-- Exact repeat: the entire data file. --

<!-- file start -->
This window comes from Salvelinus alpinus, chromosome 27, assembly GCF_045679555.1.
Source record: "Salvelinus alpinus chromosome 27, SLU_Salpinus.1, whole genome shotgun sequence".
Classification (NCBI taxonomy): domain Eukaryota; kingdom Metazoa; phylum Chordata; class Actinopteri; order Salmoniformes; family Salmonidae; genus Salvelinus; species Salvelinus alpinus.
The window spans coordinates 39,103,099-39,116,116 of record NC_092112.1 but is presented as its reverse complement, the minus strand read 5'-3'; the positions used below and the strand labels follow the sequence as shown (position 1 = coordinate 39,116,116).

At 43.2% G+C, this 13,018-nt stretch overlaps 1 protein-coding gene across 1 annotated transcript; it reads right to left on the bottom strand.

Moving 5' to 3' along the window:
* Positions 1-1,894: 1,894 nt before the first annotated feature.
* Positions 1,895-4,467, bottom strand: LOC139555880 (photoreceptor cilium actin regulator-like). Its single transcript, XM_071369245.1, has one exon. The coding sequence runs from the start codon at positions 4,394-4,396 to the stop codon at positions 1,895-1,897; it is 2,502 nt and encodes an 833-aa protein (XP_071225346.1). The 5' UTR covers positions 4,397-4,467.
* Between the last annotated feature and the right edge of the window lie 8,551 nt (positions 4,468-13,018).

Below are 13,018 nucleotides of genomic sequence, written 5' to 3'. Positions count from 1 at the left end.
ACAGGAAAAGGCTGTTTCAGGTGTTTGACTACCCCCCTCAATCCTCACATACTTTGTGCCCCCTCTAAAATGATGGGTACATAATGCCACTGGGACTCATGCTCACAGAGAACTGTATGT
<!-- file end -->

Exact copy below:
This window comes from Salvelinus alpinus, chromosome 27, assembly GCF_045679555.1.
Source record: "Salvelinus alpinus chromosome 27, SLU_Salpinus.1, whole genome shotgun sequence".
Classification (NCBI taxonomy): domain Eukaryota; kingdom Metazoa; phylum Chordata; class Actinopteri; order Salmoniformes; family Salmonidae; genus Salvelinus; species Salvelinus alpinus.
The window spans coordinates 39,103,099-39,116,116 of record NC_092112.1 but is presented as its reverse complement, the minus strand read 5'-3'; the positions used below and the strand labels follow the sequence as shown (position 1 = coordinate 39,116,116).

At 43.2% G+C, this 13,018-nt stretch overlaps 1 protein-coding gene across 1 annotated transcript; it reads right to left on the bottom strand.

Moving 5' to 3' along the window:
* Positions 1-1,894: 1,894 nt before the first annotated feature.
* Positions 1,895-4,467, bottom strand: LOC139555880 (photoreceptor cilium actin regulator-like). Its single transcript, XM_071369245.1, has one exon. The coding sequence runs from the start codon at positions 4,394-4,396 to the stop codon at positions 1,895-1,897; it is 2,502 nt and encodes an 833-aa protein (XP_071225346.1). The 5' UTR covers positions 4,397-4,467.
* Between the last annotated feature and the right edge of the window lie 8,551 nt (positions 4,468-13,018).

Below are 13,018 nucleotides of genomic sequence, written 5' to 3'. Positions count from 1 at the left end.
ACAGGAAAAGGCTGTTTCAGGTGTTTGACTACCCCCCTCAATCCTCACATACTTTGTGCCCCCTCTAAAATGATGGGTACATAATGCCACTGGGACTCATGCTCACAGAGAACTGTATGT